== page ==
Oftentimes, when attending OLC conferences and similar conferences across the nation focused on improving educational methodology, programmatic support, and digital and accessible learning initiatives, I’ve walked away learning the most from one-on-ones; shared, lived experiences, and individual case outcomes from individual faculty, instructional designers, and leaders in their disciplines who, like myself, found themselves mining hordes of data–and wanting to share the knowledge for the good of the collective group. Quantitative data does and will always have its place! Yet diving into qualitative areas with vast collections of transcripted interviews, survey responses, and otherwise exploring what is now termed our collective Community of Inquiry yields data in a form that is different from what statistical analyses can reveal – data based on experience – resulting in a humanizing outcome to assess the meaning and impact of our studies.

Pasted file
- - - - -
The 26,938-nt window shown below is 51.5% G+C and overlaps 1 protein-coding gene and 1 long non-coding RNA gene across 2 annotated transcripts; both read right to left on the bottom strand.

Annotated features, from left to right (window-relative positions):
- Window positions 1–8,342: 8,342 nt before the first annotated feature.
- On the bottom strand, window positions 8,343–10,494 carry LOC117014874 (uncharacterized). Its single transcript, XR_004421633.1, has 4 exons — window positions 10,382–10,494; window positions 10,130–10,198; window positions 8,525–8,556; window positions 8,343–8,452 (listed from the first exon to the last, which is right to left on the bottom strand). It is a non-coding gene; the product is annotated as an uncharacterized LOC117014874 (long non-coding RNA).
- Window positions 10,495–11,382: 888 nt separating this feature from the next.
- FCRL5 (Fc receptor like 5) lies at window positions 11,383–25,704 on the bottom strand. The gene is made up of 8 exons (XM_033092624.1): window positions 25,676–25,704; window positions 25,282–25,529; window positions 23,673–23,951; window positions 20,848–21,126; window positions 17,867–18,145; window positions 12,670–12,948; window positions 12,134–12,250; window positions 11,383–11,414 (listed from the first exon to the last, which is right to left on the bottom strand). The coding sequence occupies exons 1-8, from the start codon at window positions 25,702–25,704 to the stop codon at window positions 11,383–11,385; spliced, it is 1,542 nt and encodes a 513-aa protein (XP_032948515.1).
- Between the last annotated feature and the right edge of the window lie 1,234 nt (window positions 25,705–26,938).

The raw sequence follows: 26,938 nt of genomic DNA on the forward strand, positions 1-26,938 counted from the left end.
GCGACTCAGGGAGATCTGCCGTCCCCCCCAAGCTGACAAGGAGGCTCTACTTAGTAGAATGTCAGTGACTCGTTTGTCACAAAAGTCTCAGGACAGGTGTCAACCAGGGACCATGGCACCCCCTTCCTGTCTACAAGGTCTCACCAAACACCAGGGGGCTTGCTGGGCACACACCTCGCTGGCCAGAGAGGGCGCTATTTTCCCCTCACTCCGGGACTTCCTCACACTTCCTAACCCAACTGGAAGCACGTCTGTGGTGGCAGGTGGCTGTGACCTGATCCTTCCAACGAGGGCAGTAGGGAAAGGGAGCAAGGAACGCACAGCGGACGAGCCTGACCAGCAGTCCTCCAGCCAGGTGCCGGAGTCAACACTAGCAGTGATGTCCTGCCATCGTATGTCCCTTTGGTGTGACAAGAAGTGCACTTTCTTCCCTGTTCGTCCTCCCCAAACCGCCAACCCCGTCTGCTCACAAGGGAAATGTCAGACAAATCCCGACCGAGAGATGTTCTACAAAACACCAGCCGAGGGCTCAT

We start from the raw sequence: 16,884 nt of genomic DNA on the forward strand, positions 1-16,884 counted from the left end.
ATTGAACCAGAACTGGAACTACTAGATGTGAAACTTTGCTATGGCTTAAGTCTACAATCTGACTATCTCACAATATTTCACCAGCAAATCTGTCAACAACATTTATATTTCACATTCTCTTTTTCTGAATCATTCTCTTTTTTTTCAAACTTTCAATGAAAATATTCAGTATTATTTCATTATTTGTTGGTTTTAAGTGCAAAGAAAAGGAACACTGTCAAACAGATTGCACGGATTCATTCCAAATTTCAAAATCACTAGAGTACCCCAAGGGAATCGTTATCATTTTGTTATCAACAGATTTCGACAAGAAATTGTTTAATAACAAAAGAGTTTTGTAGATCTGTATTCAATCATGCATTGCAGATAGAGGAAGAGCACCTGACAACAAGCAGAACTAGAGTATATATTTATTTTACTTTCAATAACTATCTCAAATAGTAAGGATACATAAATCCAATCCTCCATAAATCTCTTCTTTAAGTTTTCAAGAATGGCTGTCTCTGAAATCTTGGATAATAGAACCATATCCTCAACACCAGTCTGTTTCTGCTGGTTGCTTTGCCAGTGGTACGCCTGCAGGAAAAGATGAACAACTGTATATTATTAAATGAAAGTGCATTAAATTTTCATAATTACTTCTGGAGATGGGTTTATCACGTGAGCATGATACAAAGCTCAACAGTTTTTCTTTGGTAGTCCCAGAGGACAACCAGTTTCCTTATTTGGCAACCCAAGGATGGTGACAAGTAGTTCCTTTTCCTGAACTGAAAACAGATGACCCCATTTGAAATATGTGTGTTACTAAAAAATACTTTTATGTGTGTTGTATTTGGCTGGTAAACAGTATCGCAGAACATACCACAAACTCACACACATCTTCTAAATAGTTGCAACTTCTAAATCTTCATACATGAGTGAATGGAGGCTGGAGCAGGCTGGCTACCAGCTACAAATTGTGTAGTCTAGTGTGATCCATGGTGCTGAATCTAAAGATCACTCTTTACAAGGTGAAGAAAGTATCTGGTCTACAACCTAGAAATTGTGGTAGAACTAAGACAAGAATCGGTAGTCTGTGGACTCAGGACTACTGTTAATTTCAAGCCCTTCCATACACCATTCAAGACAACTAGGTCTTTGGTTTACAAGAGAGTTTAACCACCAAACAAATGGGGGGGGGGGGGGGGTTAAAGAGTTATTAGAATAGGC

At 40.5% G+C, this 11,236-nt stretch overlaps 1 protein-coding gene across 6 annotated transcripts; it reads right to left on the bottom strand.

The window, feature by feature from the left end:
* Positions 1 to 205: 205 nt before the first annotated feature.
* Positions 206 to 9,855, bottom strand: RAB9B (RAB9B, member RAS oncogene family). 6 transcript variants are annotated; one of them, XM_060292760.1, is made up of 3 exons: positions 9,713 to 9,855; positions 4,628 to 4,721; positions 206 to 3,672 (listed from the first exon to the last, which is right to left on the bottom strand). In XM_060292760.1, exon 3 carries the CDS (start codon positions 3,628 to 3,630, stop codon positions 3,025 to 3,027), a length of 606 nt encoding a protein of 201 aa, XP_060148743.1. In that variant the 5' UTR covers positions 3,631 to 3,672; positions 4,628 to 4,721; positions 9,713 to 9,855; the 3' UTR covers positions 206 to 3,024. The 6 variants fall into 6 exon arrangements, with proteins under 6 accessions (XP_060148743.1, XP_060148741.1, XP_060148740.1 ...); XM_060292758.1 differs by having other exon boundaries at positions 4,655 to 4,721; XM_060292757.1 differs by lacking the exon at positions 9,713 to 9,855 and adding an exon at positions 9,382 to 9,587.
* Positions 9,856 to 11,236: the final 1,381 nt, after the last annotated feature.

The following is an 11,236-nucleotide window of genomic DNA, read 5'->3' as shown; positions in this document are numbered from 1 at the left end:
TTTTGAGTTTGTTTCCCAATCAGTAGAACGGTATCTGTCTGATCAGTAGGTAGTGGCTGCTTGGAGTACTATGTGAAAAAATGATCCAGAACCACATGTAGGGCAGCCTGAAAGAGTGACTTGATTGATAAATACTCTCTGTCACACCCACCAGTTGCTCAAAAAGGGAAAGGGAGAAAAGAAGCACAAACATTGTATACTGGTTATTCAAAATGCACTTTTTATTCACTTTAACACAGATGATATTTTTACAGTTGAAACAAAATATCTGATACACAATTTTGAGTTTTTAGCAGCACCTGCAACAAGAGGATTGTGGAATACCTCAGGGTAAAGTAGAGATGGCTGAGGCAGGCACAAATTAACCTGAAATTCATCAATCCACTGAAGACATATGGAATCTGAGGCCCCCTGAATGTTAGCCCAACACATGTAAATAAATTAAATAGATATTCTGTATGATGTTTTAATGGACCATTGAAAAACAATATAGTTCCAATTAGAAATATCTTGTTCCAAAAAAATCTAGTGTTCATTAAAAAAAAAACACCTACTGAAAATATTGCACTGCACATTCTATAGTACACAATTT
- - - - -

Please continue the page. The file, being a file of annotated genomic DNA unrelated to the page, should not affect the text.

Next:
Likewise, one of the facets that I’ve found most valuable in attending, presenting at, and serving in the organization for the OLC Accelerate conferences is to take a deeper dive into and more fully explore the value of including the researcher, with their own experiences and expertise, in the research through anecdotal and investigative methods versus our rigorous grad school reminders to always disconnect ourselves from any relationship to our data and experiments due to research protocol. Storytelling at its finest, in fact, can be found in many forms of qualitative research, including phenomenological studies–a term not oftentimes seen but one in which a focus on lived experiences, communities of inquiry, and real-life, day-to-day “how I made this work” details from a specific faculty member or student may provide remarkable insight that otherwise we may miss from merely reviewing  trends, popular tool adoption rates, and indicators of statistical significance alone. 

Piqued your interest yet? Here is just a sampling of qualitative studies with storytelling elements that will be featured at OLC Accelerate: